Five Things to Unlearn to Clear the Way to Your Truth

One of the biggest challenges to raising our spiritual awareness is unlearning the questionable truths that we’ve adopted about ourselves and our lives. 

Here is a list of five things to UNLEARN in order to clear the path to your own truth:

1.  Trust your logical, thinking brain over your intuition. Since kindergarten, we are told that the best way to solve a problem is to work it out intellectually. Most of us never learn to listen to that intuitive voice, or to pay attention to our “gut feelings,” or to find meaning in our dreams, and it can take a lot of effort to overcome the feeling that we are being silly or stupid when we begin investigating these things. However, most of us can think of a time when we listened to that small, quiet voice over our logic and it helped to guide us, or when we refused to listen and wished we had. Remember that while there is a place for intellectual reasoning in our lives, our Higher Self resides in heart-centered thinking and intuitive knowing. Learn to trust your natural intuition.

2,  Loving yourself is selfish. As children, our awareness of Self changes from the infant’s sense of being at one with all others to a feeling of separation which begins to form our egos. It’s around this time that we learn that selfishness is bad, and that loving ourselves is selfish. We are encouraged to say “I love you” to family and friends, but not ourselves, and we grow up finding fault in our physical, emotional, and mental beings. Try this: look in the mirror and say, “I love you” out loud. Most people have a difficult time with this. But it’s a crucial step in honoring the Divine within and understanding how we are all connected.

3,  We should review past mistakes to instigate change. Spiritual teachers help us to understand how important it is to live in the moment, and that time spent on past regrets and future worries is simply distracting us from the happiness we could be enjoying in the present moment. While this is true, it can also be a very useful practice to review our past challenges with an eye to celebrating how far we’ve come. Normally, our thoughts about the past tend to focus on the negative. We rarely measure our success with our past accomplishments. But it’s important to evaluate your progress by looking at your life a year ago, 5 years ago, 10 years ago, and objectively examining the ways you have grown. Are you more compassionate? Do you see more beauty in life? Are you less stressed, less prone to anger, more loving? Give yourself credit for the road you’ve already traveled, and you’ll find the road ahead seems less daunting.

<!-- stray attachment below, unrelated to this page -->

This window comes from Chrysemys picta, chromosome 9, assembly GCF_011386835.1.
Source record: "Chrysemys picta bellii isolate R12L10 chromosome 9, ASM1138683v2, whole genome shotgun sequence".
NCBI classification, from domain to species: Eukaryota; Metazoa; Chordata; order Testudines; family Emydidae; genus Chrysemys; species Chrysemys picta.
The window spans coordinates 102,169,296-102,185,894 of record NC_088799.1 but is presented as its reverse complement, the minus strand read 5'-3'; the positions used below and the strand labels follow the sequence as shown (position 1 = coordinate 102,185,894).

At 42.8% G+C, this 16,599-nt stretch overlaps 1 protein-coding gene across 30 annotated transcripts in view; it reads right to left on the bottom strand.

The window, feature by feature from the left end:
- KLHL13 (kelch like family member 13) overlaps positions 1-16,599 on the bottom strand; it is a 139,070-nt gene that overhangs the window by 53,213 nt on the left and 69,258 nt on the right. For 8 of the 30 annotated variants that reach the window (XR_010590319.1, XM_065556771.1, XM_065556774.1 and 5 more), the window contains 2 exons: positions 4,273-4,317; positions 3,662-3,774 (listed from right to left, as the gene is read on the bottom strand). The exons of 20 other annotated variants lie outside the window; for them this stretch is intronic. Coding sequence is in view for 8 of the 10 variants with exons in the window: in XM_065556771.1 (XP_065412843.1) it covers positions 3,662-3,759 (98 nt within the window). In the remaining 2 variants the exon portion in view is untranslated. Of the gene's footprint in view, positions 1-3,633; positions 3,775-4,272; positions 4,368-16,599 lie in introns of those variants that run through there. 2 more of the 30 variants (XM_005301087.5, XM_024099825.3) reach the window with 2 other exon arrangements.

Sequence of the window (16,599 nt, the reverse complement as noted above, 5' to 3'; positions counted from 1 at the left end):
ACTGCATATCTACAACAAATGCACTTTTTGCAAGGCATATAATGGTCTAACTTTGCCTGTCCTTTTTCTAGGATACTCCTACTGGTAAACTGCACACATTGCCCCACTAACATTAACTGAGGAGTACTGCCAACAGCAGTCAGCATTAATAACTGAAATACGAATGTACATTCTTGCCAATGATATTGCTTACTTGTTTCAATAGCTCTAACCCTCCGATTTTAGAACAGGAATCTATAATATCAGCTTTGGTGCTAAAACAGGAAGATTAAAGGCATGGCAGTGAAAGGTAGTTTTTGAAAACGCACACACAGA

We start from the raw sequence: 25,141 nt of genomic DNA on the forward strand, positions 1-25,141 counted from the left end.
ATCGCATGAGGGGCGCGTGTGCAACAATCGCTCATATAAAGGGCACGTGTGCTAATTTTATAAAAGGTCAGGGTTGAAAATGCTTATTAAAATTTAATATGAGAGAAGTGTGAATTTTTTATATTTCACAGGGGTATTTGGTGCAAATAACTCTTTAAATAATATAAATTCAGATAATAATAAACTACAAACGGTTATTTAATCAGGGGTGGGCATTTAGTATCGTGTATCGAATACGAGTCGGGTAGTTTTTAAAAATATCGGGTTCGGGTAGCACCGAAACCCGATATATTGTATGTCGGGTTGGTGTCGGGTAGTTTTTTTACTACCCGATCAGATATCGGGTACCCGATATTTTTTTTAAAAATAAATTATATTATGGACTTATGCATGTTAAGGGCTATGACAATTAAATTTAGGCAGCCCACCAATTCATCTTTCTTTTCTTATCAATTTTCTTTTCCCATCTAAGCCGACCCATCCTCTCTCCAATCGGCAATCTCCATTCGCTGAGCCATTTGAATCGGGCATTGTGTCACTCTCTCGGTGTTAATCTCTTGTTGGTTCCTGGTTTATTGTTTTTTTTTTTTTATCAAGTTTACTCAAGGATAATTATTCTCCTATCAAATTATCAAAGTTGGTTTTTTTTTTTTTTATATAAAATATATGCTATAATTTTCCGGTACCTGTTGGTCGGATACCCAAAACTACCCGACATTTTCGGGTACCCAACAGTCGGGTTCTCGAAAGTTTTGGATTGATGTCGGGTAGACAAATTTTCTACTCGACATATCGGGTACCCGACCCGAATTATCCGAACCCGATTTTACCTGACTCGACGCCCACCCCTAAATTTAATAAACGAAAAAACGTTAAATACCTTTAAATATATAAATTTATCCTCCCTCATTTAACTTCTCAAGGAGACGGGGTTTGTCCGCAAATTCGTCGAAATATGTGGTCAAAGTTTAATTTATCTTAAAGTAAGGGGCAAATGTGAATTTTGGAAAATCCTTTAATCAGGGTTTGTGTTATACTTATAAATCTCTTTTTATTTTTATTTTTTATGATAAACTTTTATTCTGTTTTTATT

4,  Competition is necessary and healthy. We live in an extremely competitive society. We spend many hours in our school’s gymnasium learning to overcome our opponents. Teachers compare us to other students, parents compare us to other children, friends and family pit us against each other. Then we enter the world of employment and have to compete for a job, for recognition, and for what we perceive as success. This thought process is completely oppositional to a spiritual life, in which we view ourselves as whole and unique, while being part of a larger, greater good. If the Divine lives within us all, how can any of us be BETTER than others? It takes mindfulness to overcome this tendency to constantly compare ourselves to others, but the peace that results from dropping the need to compete is life-changing.

5,  What others think of us is important. As soon as we begin to see ourselves as a separate entity from our mothers and other people around us, we develop self-consciousness. That self-consciousness is what forms our ego, or our mental image of ourselves. We learn to try to conform to the image that others have of us and we spend a lot of time learning how to fit in to avoid ridicule. Not conforming to the social labels others use to make themselves more comfortable around us is considered a social gaffe, and sometimes we’ll do just about anything to be accepted and liked. We hear ourselves being described as shy, clumsy, reckless, stupid, etc., and internalize these adjectives, accepting them as part of our identity. It takes a lot of courage to learn to shed the images that others have placed upon us and recognize ourselves as unique, divine beings. In order to do this, we have to understand that we all have our own unique version of the world, and that what others think of us has nothing at all to do with who we really are. The freedom that results from that revelation makes all the introspection so worthwhile!

Unlearning that which limits us allows us to grow and flourish like never before!

Tracy Farquhar